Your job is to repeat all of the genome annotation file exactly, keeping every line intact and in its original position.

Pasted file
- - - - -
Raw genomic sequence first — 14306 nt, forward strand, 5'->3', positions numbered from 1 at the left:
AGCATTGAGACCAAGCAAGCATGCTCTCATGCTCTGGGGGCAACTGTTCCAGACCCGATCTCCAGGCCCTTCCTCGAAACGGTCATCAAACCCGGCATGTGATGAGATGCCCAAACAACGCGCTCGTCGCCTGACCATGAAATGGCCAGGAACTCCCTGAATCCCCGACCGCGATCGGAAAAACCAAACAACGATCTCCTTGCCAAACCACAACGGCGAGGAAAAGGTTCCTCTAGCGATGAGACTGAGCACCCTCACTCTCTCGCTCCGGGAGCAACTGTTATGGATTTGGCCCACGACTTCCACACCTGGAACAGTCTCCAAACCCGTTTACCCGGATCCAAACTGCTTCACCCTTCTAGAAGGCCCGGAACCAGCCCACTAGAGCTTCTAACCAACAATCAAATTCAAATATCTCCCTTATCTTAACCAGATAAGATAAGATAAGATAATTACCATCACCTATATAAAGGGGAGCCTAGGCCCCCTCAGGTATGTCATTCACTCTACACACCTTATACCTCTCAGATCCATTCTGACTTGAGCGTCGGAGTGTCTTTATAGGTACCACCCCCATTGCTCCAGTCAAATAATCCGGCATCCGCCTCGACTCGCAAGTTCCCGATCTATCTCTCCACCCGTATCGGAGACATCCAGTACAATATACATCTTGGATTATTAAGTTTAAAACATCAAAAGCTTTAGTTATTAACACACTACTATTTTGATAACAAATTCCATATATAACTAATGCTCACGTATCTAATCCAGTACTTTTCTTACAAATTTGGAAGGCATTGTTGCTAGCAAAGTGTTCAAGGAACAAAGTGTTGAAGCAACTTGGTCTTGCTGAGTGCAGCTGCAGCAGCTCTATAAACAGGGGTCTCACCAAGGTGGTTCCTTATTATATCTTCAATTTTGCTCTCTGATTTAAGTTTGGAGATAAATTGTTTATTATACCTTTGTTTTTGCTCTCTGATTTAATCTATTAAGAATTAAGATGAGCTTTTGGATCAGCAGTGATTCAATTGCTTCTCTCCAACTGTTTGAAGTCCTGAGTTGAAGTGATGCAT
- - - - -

Raw genomic sequence first — 14306 nt, forward strand, 5'->3', positions numbered from 1 at the left:
AGCATTGAGACCAAGCAAGCATGCTCTCATGCTCTGGGGGCAACTGTTCCAGACCCGATCTCCAGGCCCTTCCTCGAAACGGTCATCAAACCCGGCATGTGATGAGATGCCCAAACAACGCGCTCGTCGCCTGACCATGAAATGGCCAGGAACTCCCTGAATCCCCGACCGCGATCGGAAAAACCAAACAACGATCTCCTTGCCAAACCACAACGGCGAGGAAAAGGTTCCTCTAGCGATGAGACTGAGCACCCTCACTCTCTCGCTCCGGGAGCAACTGTTATGGATTTGGCCCACGACTTCCACACCTGGAACAGTCTCCAAACCCGTTTACCCGGATCCAAACTGCTTCACCCTTCTAGAAGGCCCGGAACCAGCCCACTAGAGCTTCTAACCAACAATCAAATTCAAATATCTCCCTTATCTTAACCAGATAAGATAAGATAAGATAATTACCATCACCTATATAAAGGGGAGCCTAGGCCCCCTCAGGTATGTCATTCACTCTACACACCTTATACCTCTCAGATCCATTCTGACTTGAGCGTCGGAGTGTCTTTATAGGTACCACCCCCATTGCTCCAGTCAAATAATCCGGCATCCGCCTCGACTCGCAAGTTCCCGATCTATCTCTCCACCCGTATCGGAGACATCCAGTACAATATACATCTTGGATTATTAAGTTTAAAACATCAAAAGCTTTAGTTATTAACACACTACTATTTTGATAACAAATTCCATATATAACTAATGCTCACGTATCTAATCCAGTACTTTTCTTACAAATTTGGAAGGCATTGTTGCTAGCAAAGTGTTCAAGGAACAAAGTGTTGAAGCAACTTGGTCTTGCTGAGTGCAGCTGCAGCAGCTCTATAAACAGGGGTCTCACCAAGGTGGTTCCTTATTATATCTTCAATTTTGCTCTCTGATTTAAGTTTGGAGATAAATTGTTTATTATACCTTTGTTTTTGCTCTCTGATTTAATCTATTAAGAATTAAGATGAGCTTTTGGATCAGCAGTGATTCAATTGCTTCTCTCCAACTGTTTGAAGTCCTGAGTTGAAGTGATGCAT